I've read that 2.6.33+ allows setting custom cwnd.

  1. if the IW is 10 by default (for all distros? only some?)
  2. how does one view what the current IW is on a particular compiled kernel?


1 Answer 1


As of Linux kernel version 2.6.38 (released in March 2011) the receive window was increased to 10 segments to make sure that a low value will not become a bottleneck for any senders that implement IW10. The initial congestion window, respectively, was afterwards increased to 10 segments in kernel version 2.6.39 (released in May 2011). Version 2.6.39 was very short-lived and quickly became 3.0 (released in the end of July 2011), being the first kernel to include those changes that is widely used by Linux distributions.

You can take a look at the kernel change logs:

Here is the kernel source code as well:

Popular desktop distributions released in and after Q4/2011, such as Ubuntu and Fedora, use kernel versions 3.x.

Stable server distributions adopt much slower newer kernels, as well as other software in general. Debian stable 6.0.3 (released in October 2011) goes with kernel version 2.6.32-2.6.38. Red Hat Enterprise Linux 6.x and CentOS 6.x use kernel versions 2.6.32 to 2.6.34 but do backport some kernel features.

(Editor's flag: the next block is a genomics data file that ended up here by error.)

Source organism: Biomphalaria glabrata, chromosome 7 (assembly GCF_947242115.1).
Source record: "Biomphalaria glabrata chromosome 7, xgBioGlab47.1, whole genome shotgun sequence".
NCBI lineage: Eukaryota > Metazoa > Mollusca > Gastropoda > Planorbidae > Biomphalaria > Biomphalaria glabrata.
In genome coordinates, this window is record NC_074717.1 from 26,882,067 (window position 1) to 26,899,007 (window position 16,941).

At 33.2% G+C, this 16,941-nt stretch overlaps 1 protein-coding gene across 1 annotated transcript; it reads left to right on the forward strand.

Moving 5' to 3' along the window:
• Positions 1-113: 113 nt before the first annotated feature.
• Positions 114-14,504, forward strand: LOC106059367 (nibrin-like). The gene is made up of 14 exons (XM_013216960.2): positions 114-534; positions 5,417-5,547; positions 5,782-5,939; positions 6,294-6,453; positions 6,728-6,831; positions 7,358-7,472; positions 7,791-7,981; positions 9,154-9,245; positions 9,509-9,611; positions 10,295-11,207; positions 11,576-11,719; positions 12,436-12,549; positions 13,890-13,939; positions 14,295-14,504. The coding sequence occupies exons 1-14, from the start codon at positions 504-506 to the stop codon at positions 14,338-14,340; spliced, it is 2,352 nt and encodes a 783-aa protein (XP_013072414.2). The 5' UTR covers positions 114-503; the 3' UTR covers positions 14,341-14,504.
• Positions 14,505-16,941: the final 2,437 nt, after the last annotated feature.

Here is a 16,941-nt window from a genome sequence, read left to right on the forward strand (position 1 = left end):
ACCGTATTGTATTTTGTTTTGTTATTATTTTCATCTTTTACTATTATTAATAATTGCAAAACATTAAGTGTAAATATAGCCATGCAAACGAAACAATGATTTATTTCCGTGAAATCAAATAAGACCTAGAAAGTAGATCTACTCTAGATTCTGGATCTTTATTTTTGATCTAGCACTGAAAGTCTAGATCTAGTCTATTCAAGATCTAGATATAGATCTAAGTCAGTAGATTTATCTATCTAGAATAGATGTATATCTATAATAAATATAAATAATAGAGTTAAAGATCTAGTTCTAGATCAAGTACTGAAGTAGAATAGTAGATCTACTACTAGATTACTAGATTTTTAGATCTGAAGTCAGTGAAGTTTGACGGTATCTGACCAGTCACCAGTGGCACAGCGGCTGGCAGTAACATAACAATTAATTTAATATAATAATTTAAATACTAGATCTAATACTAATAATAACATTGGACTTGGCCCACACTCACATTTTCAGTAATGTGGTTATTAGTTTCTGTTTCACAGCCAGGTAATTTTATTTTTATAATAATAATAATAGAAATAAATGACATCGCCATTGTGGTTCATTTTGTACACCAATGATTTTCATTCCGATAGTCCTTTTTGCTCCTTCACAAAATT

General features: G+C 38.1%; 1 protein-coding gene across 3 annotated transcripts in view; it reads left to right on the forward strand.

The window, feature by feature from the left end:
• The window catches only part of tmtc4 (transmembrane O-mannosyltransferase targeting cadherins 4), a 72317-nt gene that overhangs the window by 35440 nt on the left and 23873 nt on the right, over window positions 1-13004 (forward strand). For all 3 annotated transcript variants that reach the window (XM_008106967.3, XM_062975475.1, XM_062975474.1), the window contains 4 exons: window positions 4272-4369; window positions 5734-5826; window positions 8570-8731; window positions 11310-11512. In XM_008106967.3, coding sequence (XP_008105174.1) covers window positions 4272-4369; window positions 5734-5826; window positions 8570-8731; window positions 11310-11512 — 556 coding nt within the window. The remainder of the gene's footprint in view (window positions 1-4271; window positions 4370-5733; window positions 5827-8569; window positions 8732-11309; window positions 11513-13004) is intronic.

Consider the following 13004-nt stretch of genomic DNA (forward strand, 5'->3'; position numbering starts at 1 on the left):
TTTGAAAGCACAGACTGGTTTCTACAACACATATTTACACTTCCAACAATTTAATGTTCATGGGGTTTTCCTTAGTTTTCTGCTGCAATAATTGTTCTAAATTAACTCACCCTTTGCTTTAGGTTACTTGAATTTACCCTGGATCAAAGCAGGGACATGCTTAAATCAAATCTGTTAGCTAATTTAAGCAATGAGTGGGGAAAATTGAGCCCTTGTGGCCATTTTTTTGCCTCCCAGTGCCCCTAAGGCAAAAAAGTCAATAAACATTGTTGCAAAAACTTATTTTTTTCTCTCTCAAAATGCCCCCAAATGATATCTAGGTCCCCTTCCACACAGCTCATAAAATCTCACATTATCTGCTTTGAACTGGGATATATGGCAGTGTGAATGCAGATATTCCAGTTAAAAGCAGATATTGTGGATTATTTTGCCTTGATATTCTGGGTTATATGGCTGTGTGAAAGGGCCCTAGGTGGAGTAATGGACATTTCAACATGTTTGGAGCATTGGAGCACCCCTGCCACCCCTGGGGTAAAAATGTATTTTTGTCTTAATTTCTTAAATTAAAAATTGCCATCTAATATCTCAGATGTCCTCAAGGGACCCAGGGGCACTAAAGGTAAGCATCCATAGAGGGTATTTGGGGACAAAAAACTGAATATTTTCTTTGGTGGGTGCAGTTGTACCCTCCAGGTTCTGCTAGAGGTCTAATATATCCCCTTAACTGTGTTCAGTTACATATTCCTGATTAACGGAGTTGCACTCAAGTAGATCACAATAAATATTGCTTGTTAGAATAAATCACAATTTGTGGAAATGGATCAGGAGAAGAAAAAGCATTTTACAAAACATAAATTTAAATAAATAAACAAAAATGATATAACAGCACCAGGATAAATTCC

• there was a mistake in Ilya Grigorik's article saying the first version with IW10 support is 2.6.33 but it has been corrected (on the 04 Feb 2014).
  • CentOS 6.4 supports IW10, with the feature being backported to kernel version 2.6.32-358.0.1.el6 (Red Hat 4.4.7-3); more info here.
  • 1
    Great, very helpful. However there's conflicting information about the version -- this article igvita.com/2011/10/20/faster-web-vs-tcp-slow-start says "As of kernel version 2.6.33, following a protracted discussion and a number of IETF recommendations, the initial cwnd value has been reset to 10 packets" Dec 14, 2011 at 22:08
  • 1
    The article at igvita.com highly probably has an error where it claims 2.6.33 supports IW10. Jun 21, 2012 at 8:03

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